Poet Kim Barnes grew up in northern Idaho, in the isolated camps where her father worked as a logger and her mother made a modest but comfortable home for her husband and two children. Their lives were short on material wealth, but long on the riches of family and friendship, and the great sheltering power of the wilderness. But in the mid-1960's, as automation and a declining economy drove more and more loggers out of the wilderness and into despair, Kim's father dug in and determined to stay. It was then the family turned fervently toward Pentecostalism. It was then things changed.
In the Wilderness is the poet's own account of a journey toward adulthood against an interior landscape every bit as awesome, as beautiful, and as fraught with hidden peril as the great forest itself. It is a story of how both faith and geography can shape the heart and soul, and of the uncharted territory we all must enter to face our demons. Above all, it is the clear-eyed and moving account of a young woman's coming of terms with her family, her homeland, her spirituality, and herself.
In presenting Kim Barnes the 1995 PENJerard Fund Award for a work-in-progress by an emerging female writer, the panel of judges wrote that "In the Wilderness is far more than a personal memoir," adding that it stands "almost as a cautionary example of the power of good prose to distinguish whatever it touches." Indeed, In the Wilderness is an extraordinary work, courageous, candid, and exquisitely written.
This memoir has a mythic feel. Poet Kim Barnes' In the Wilderness, the story of her childhood in a family of loggers, begins with her early 20th century forefathers and mothers and traces her years in Idaho as an 11-year-old healer in the Pentecostal church, a teenage malcontent and finally a woman returned to live with her family in the forest where she was raised. If the story of her hale and hardy predecessors -- who wore floursack slips and slept seven to a bed -- sounds like standard pioneer material, it is. But Barnes transforms her family's stormy ties to the soil in a narrative filled with striking, often grotesquely comic images.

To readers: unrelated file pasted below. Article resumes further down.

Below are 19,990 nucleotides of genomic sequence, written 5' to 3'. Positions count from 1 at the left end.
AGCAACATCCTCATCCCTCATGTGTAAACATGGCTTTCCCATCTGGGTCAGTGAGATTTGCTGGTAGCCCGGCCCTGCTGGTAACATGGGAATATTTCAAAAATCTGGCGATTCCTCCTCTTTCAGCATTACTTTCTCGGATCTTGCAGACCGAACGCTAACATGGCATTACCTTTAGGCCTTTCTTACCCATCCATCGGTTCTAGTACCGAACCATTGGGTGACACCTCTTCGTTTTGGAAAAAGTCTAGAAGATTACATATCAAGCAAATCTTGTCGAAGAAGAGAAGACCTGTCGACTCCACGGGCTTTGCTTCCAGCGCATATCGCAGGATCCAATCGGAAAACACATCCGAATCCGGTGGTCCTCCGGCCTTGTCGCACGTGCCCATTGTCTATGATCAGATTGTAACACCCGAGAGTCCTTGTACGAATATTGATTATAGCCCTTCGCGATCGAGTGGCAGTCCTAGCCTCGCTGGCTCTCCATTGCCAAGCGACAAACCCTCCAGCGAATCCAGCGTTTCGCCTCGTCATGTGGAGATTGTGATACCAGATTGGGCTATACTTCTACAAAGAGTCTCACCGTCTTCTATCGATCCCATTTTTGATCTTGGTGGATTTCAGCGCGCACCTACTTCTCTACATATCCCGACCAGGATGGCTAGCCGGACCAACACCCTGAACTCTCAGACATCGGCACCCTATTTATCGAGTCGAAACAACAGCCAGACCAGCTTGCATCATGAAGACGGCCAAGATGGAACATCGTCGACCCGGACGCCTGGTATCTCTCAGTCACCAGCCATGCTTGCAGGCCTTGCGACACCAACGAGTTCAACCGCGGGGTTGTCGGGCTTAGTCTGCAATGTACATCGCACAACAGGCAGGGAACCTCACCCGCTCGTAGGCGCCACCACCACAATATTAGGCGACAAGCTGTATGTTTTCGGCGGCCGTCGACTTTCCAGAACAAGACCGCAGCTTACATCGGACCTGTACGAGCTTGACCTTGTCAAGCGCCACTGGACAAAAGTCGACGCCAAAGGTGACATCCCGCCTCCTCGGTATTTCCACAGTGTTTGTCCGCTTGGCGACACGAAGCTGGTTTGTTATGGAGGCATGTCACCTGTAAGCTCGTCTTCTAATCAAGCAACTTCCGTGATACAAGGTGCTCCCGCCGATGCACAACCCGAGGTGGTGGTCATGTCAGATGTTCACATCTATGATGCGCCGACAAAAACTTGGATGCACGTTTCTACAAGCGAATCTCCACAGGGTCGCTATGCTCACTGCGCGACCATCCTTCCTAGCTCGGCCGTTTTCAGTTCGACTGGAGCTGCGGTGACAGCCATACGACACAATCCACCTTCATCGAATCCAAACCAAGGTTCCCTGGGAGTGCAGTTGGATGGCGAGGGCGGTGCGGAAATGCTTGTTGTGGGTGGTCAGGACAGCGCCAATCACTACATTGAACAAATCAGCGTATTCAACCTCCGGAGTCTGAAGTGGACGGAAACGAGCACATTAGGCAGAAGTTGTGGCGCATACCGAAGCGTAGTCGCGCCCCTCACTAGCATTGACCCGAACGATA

Barnes' voice is just as sharp when it comes to describing her own struggle between a sort of sexy piety (she and Brother Lang "dipped like dancers" as she was baptized) and what are actually very normal, teenage "bad girl" desires. "When my father had left for work and my mother's insistent footsteps finally fell silent, we'd pull the tacks from the poster's corners and flip it over: there, Peter Fonda and Dennis Hopper rode their Harley, gloriously doomed, flipping off the world in perpetuity." Barnes charms her way out of cliche, turning typical angst into something a little stranger.
The book has its flaws. Barnes didn't grow up in literary surroundings, and could have included a bit more about how she wound up becoming a writer. In the last chapter, Barnes covers this part of her life in shorthand, but I was left wanting more. In the end, her eye for exacting detail makes up for it. When someone kills two cougars for dinner, she and a boy she has a crush on watch the kettles as the "skulls bubble up, the sockets gelatinous as poached eggs at first, then hollow." Barnes's talent lies in her ability to shift quickly between bold and deliciously ugly moments (as with those skulls), and clean and quiet ones, as when young Barnes watches her mother welcome her father home from a day in the woods. She imagines her mother thinking, "Even here in the deep forests of Idaho, in the wilderness, I can give you what you desire, what you love the most." -- Salon